It’s a good idea to try and sprout some right away and make sure it’s viable from day one.

Common Storage Questions

Should Quinoa Be Stored In The Fridge?

You can store raw quinoa in the refrigerator if you’d like, but high humidity levels can cause spoiling if the container you are using isn’t airtight. If your quinoa is cooked put it in the fridge for up to a week. Put it in the freezer if you want it to last longer.

Can I Freeze Cooked Quinoa?

Yes, and it can last up to a year in the freezer!

How Long Will Quinoa Keep In The Refrigerator?

Cooked quinoa can last 6-7 days in the fridge, while raw quinoa could last much longer.

How Long Does Toasted Quinoa Last?

Toasted quinoa should be treated just like any other cooked quinoa since that’s essentially what it is. If you want to toast a large batch and have it on hand for a while, put it in the freezer for up to a year.

Store It & Enjoy Later!

Quinoa deserves a spot in your garden and your pantry. It’s a nutritious seed that can last for years on end, creating a long-term plan for self-sufficiency on your own land! How long have you stored quinoa?

1 thought on “How To Store Quinoa {Best Practices}”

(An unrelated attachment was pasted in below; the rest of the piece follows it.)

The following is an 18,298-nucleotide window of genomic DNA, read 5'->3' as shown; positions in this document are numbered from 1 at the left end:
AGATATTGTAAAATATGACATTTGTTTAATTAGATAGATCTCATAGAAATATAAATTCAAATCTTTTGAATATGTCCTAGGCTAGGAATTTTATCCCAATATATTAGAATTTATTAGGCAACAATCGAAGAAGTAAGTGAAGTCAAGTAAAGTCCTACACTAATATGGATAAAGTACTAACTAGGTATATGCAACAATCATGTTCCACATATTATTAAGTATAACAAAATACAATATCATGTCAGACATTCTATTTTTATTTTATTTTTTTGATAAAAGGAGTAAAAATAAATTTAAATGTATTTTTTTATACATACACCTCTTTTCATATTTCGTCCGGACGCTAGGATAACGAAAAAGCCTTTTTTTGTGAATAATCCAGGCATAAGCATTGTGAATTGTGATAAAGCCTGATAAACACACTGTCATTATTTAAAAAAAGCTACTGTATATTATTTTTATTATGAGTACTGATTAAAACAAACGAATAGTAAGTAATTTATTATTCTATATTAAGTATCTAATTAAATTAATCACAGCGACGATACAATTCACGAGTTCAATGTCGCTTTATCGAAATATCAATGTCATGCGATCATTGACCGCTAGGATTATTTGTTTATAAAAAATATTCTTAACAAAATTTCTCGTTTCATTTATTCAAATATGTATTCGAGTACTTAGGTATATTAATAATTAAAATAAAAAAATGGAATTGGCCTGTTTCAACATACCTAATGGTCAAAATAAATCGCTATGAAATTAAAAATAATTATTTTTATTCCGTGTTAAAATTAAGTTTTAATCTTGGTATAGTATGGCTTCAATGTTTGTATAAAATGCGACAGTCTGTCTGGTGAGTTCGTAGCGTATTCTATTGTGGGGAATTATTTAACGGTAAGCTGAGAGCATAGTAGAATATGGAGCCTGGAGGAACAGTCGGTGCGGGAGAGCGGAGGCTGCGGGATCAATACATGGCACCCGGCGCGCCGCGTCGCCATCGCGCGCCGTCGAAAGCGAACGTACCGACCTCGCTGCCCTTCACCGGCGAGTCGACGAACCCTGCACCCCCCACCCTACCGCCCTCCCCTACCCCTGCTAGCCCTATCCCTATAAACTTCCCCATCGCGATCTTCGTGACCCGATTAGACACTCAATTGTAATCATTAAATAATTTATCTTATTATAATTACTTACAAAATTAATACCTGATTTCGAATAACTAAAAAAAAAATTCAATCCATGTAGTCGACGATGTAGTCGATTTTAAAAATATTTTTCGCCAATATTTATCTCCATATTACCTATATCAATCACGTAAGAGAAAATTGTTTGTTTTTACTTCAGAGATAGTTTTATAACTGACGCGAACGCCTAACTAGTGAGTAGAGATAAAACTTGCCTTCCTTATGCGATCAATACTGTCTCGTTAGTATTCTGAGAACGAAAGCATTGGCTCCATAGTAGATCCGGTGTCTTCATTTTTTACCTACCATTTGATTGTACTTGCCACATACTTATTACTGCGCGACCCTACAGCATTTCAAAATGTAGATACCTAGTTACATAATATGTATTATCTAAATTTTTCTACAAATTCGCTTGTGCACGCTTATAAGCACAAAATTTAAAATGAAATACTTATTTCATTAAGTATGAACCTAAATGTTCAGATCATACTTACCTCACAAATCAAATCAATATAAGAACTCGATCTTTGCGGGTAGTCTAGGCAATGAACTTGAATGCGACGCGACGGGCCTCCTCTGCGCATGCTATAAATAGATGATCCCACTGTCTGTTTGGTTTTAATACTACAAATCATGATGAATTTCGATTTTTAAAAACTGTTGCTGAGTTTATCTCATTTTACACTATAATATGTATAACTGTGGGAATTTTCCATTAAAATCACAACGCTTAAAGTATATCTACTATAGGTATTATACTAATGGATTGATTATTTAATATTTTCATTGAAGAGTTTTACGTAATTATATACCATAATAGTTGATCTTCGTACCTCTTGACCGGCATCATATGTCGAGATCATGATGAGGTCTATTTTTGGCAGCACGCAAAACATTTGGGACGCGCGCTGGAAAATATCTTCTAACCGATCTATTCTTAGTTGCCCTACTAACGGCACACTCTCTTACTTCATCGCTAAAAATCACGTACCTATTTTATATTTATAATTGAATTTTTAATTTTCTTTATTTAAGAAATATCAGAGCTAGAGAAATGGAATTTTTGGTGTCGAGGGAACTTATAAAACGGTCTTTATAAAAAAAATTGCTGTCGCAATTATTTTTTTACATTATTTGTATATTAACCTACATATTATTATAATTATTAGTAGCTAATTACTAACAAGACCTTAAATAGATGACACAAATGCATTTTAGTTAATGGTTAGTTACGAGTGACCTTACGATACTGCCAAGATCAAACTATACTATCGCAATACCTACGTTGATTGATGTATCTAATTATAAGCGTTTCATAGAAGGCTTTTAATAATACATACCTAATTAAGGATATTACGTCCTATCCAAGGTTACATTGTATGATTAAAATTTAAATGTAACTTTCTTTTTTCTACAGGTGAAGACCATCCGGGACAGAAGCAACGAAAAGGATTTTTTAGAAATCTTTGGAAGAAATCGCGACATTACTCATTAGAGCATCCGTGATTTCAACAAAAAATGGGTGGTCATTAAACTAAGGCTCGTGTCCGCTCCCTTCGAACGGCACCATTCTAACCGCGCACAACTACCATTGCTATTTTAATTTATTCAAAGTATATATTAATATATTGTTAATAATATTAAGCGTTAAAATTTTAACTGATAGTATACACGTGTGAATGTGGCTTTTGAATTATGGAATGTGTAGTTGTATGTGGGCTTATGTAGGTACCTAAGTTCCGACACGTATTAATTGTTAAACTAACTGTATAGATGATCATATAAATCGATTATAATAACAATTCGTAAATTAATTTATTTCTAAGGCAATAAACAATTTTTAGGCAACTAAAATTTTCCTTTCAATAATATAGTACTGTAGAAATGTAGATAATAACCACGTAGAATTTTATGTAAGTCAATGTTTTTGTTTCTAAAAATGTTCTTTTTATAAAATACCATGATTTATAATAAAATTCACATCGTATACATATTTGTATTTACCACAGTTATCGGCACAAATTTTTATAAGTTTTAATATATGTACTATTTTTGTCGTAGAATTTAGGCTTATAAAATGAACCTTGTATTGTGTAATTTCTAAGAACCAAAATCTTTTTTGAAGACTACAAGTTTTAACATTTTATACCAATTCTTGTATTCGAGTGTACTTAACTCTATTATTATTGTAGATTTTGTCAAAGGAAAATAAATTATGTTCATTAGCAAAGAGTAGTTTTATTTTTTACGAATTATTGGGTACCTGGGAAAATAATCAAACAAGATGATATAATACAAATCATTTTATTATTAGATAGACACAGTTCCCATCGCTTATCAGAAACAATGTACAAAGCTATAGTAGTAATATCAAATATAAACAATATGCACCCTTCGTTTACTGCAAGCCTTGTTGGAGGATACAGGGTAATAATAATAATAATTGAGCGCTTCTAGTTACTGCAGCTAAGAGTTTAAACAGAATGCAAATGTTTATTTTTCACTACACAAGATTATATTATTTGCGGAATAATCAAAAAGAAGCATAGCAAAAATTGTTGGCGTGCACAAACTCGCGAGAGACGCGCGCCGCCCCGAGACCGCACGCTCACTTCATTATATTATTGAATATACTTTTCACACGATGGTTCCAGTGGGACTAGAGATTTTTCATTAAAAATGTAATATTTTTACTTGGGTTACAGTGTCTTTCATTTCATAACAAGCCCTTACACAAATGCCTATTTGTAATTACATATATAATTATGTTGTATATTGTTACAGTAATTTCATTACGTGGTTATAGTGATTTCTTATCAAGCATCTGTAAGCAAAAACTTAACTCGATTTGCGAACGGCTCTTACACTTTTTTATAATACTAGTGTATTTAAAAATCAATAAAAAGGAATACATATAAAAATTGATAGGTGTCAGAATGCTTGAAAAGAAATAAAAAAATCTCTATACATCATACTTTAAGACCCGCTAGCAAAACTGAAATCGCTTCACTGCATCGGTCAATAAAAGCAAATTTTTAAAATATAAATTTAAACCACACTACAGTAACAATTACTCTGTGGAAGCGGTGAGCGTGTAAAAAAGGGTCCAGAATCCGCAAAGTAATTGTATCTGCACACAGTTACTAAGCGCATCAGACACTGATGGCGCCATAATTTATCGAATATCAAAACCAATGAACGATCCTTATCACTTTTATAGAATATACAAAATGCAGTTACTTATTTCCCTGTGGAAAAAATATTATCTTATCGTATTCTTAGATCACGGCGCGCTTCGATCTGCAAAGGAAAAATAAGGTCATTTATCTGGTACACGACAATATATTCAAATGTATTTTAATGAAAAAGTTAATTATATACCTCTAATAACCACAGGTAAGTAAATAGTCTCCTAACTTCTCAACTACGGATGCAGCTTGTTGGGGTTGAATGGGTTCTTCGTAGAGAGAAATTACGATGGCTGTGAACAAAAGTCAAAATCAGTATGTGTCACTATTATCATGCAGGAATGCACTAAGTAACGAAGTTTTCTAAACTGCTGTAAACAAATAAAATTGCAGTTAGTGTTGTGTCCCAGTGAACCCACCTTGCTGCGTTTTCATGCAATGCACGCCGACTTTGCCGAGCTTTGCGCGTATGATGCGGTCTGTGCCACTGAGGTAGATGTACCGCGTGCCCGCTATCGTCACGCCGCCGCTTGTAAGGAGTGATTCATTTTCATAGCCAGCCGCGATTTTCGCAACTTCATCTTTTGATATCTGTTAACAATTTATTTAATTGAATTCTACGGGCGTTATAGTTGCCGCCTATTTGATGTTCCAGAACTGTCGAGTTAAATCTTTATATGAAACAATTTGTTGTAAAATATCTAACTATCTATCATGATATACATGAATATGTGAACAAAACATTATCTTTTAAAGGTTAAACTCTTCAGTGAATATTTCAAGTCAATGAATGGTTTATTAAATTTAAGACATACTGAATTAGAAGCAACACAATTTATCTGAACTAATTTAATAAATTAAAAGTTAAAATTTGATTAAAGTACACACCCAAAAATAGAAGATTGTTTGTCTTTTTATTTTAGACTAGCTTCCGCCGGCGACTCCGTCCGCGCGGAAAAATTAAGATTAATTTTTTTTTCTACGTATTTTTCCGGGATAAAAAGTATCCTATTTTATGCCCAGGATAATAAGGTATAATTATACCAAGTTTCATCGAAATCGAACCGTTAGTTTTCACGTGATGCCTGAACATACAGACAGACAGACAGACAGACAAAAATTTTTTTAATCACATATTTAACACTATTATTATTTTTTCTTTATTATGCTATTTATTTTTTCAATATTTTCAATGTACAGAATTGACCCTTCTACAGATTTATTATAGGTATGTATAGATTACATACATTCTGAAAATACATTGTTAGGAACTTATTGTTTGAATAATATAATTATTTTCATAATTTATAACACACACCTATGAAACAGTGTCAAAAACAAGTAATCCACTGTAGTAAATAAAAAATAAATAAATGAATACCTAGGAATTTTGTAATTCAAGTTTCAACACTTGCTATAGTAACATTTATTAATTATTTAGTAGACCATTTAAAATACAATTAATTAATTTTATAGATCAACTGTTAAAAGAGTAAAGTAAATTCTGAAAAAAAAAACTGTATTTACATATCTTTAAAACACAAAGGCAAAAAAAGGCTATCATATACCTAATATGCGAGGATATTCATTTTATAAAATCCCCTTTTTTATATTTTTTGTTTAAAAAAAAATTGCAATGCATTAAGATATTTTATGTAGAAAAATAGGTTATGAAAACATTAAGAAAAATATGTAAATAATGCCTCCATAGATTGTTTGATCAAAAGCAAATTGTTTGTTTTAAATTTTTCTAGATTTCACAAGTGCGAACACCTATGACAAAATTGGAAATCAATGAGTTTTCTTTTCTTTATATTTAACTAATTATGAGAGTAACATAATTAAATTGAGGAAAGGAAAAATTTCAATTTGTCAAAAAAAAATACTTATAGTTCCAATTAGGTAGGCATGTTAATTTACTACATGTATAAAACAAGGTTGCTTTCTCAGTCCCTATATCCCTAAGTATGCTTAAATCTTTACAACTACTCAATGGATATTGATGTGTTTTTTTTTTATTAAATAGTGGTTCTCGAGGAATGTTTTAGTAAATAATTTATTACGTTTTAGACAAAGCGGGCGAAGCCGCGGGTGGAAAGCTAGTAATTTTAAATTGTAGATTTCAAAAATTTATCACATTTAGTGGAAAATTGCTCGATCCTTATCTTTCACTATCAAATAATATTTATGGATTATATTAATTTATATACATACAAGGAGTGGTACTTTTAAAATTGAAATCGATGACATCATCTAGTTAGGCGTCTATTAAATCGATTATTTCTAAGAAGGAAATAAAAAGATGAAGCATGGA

1. Hi! I wanted to vacuum seal some quinoa with 300 cc 02 absorbers but instead of placing it in an air-tight bucket (I have no room for that) could I put it in a thick container, which I already have, in a cool place?



Leave a Comment

This site uses Akismet to reduce spam. Learn how your comment data is processed.

Farm & Animals

6043 S Drexel Ave
Chicago, IL 60637

Amazon Disclaimer

Farm & Animals is a participant in the Amazon Services LLC Associates Program, an affiliate advertising program designed to provide a means for sites to earn advertising fees by advertising and linking to


Farm & Animals do not intend to provide veterinary advice. We try to help farmers better understand their animals; however, the content on this blog is not a substitute for veterinary guidance. For more information, please read our PRIVACY POLICY.